the vortex, where they metamorphose into a gilded drill which presses
ever downwards.

The corkscrew form recurs in Reaching for Paradise, the final piece in this
massive installation, but here the spiral loosens as it rises from the base
of the panel, where it begins to metamorphose. The shackles and chains
of Purgatorio have been shed.

This climax of Mason’s lifelong engagement with Dante’s Divine Comedy

Walking with and away from Dante. Triptych (Part 1: Inferno) 2007. Oil on canvas, Private Collection

Purgatorio, structured in the same triptych format, is the third “movement”.
Here, Dante gives the reader – and the viewer – hope. But not without
an effort. Mason has drawn on some of recent history’s most cataclysmic
events as points of departure. A great mushroom cloud explodes and radi-
ates out from the centre of the triptych – nuclear fission again! - and in the
foreground, the allusion is to the debris and detritus of 9/11. A tiny figure
of Christ taking himself down from the Cross, in the centre foreground of
the painting, is an image the artist has repeated on its own in a recent
painting, Descent from the Cross. “His work done”, Mason says, prosai-
cally, “he deposes himself from the Cross.”

The chain ladder to Paradise, hanging tantalisingly above a surging wave

of blue, “offers a possible escape” from Purgatory towards Paradise. The
hand of the artist “wipes away mistakes, in the same way as the people in
purgatory live away their mistakes by undergoing some sort of penitence
and suffering.” A small paper boat floats into the sea of blue – a little
boat made by Mason’s grandson from paper on which she had typed the
Italian text of the first stanza of Purgatory – a small glimmer of hope in an
otherwise bleak landscape.

And then one visualises the conductor signalling the choir to stand. They
rise as one, and with orchestra and choir in full, resounding voice, the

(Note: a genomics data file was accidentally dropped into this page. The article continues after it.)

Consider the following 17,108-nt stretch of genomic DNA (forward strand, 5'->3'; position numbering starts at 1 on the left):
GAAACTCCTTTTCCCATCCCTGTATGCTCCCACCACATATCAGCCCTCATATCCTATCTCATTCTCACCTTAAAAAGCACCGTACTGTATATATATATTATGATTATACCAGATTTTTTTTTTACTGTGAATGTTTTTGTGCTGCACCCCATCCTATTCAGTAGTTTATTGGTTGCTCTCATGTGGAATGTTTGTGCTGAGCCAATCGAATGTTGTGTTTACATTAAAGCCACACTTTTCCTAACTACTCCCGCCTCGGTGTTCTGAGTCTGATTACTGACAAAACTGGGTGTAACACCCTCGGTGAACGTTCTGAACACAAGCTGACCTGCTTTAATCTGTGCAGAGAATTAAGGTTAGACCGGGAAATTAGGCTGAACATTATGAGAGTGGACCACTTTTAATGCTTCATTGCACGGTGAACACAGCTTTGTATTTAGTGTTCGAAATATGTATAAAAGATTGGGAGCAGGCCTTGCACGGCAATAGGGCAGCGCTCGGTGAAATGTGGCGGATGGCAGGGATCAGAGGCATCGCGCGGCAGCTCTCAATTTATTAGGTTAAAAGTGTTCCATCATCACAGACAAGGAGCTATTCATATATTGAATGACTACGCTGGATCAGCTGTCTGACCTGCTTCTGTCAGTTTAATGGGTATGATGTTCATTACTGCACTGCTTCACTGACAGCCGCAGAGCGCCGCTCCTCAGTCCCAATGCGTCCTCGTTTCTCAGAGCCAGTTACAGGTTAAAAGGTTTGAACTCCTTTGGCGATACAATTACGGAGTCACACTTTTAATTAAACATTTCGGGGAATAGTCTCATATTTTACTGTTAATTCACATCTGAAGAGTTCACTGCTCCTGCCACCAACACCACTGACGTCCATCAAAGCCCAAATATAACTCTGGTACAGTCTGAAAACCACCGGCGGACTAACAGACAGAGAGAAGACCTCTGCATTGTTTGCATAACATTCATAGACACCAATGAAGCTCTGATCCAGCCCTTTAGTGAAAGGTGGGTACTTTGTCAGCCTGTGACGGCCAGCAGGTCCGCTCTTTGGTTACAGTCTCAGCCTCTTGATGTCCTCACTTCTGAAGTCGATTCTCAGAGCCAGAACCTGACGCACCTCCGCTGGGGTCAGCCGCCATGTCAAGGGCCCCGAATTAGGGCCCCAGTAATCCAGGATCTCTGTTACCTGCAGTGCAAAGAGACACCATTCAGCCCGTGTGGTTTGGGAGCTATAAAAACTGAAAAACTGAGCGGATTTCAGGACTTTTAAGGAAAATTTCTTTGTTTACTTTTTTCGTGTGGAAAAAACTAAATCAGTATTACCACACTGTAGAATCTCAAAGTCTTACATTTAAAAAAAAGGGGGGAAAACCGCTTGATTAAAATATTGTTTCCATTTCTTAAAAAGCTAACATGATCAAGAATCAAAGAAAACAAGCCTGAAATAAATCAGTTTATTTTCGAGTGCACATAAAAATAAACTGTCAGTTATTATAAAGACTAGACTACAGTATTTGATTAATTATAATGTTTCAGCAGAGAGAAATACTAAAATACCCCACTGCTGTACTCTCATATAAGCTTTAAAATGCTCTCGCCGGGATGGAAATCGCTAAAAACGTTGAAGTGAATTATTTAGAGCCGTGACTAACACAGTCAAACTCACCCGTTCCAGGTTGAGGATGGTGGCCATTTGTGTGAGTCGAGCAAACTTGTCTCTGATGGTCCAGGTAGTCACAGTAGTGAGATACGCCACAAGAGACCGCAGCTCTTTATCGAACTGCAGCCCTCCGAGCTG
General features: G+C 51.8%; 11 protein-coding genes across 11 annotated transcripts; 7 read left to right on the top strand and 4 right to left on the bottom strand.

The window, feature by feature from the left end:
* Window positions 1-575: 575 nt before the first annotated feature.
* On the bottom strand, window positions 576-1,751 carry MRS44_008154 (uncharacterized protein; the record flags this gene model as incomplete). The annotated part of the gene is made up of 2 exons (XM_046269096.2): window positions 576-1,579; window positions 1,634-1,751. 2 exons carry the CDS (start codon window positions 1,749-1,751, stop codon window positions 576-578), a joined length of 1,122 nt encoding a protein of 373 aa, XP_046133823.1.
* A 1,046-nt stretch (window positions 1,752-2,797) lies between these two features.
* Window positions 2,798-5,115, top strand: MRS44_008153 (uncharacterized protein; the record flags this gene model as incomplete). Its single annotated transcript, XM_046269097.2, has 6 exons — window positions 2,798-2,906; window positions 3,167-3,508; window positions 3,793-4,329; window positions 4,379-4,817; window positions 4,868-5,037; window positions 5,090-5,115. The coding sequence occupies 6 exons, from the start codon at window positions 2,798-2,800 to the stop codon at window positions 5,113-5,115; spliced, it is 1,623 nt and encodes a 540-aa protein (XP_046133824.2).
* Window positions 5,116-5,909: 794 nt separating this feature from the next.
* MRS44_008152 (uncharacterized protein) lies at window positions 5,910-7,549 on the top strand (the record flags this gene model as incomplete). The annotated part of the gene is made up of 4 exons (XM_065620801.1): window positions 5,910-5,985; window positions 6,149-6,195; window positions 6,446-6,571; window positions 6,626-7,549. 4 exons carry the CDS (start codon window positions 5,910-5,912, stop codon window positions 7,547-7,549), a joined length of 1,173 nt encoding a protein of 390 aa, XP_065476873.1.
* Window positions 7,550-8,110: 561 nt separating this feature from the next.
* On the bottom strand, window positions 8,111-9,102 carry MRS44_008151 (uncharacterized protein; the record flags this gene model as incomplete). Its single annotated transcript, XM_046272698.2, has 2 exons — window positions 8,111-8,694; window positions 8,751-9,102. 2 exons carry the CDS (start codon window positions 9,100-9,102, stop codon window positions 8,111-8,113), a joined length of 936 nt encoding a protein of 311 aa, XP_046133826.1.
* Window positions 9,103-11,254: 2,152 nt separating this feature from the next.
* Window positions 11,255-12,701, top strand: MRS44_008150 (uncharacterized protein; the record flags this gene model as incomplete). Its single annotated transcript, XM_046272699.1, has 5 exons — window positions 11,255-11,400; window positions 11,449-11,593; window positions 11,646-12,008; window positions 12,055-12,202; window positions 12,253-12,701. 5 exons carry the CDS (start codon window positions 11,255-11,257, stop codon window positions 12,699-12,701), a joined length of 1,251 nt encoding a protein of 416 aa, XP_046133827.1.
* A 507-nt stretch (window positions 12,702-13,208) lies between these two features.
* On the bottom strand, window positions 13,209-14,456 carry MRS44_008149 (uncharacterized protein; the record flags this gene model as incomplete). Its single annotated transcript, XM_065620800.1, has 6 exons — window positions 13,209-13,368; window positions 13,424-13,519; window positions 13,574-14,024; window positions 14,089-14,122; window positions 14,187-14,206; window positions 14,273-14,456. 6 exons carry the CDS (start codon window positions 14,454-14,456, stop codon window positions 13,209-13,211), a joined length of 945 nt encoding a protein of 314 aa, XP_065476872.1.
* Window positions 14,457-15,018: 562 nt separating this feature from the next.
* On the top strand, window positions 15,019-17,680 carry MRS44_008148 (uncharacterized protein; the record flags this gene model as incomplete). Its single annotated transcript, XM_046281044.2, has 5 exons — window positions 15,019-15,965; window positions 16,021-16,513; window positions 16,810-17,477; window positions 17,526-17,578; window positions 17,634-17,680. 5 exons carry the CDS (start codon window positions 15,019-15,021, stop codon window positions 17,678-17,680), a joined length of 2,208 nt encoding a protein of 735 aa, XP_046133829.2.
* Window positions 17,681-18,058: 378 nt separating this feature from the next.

final movement in this great Masonic work erupts.

And this is why Judith Mason still has so much to give the world of art:
Walking With and Away from Dante (Triptych). 2007. Part 1: Purgatorio. Oil on canvas, 200 x 600 cm. Private Collection
just when you think you have the answer, she slips in another virtuosic
curved ball.
Reaching for Paradise, for all its sublime elevation, is the most restrained is also a lighter side to her – a great sense of humour, and a wonderful
of the works in this epic. A single panel, 230 x 80 cm, hangs from the ironic touch. But much of her inspiration – and solace – is drawn from the
ceiling; painted on both sides. No carving, no duplicitous imagery, there is literature and music.
a subtly burnished quality wrought with silver leaf on one side, and copper
leaf on the other. A quiet serenity and stillness brings the journey through “I’d die if I couldn’t read, “she said to Alex Dodd in an interview. “I’d die
Dante’s and Mason’s La Divina Commedia to a close. if I couldn’t watch a movie. I really would die. I would die without music.”
Music and musicians feature in many of her gentler works, none more
An aspiration towards Paradise rather than Paradise itself, is what Mason sublimely gentle and harmonious than Jazz Singer and Listening to Mo-
strove to depict in this work. “I’ve got no concept of Paradise”, she says. “I zart. The same delicacy one sees in the gently wafting feathers in Jazz
do, however, have a very clear idea of why people aspire to it”. Singer is repeated in Dragonflight in a Golden Bowl a work of exquisite
Walking with and away from Dante is a tour de force, and without a doubt, fragility.
the artist concedes, the most demanding work she has ever done. For
two years, Judith Mason lived and breathed Dante. Where to now? And then, just when you think she’ll start walking away from Dante,
there’s Descent from the Cross all over again!

Walking away from Dante? The new work echoes and amplifies the tiny figure of Christ deposing
himself from the Cross in Purgatorio – one work providing fuel for the
Mason has often been compared with Francis Bacon, although this could next, and the next, like bouncing a ball from one hand to the other - and
be said more of her earlier works than the later ones. While Mason could you realise that Judith Mason is not going to press “delete” any time soon
probably match Bacon for drama and angst in many of her works, there Reaching for Paradise,Oil on board, 230 x 80 cm, Private Collection on the files called “Dante” and “Passion of Christ” on her cerebral hard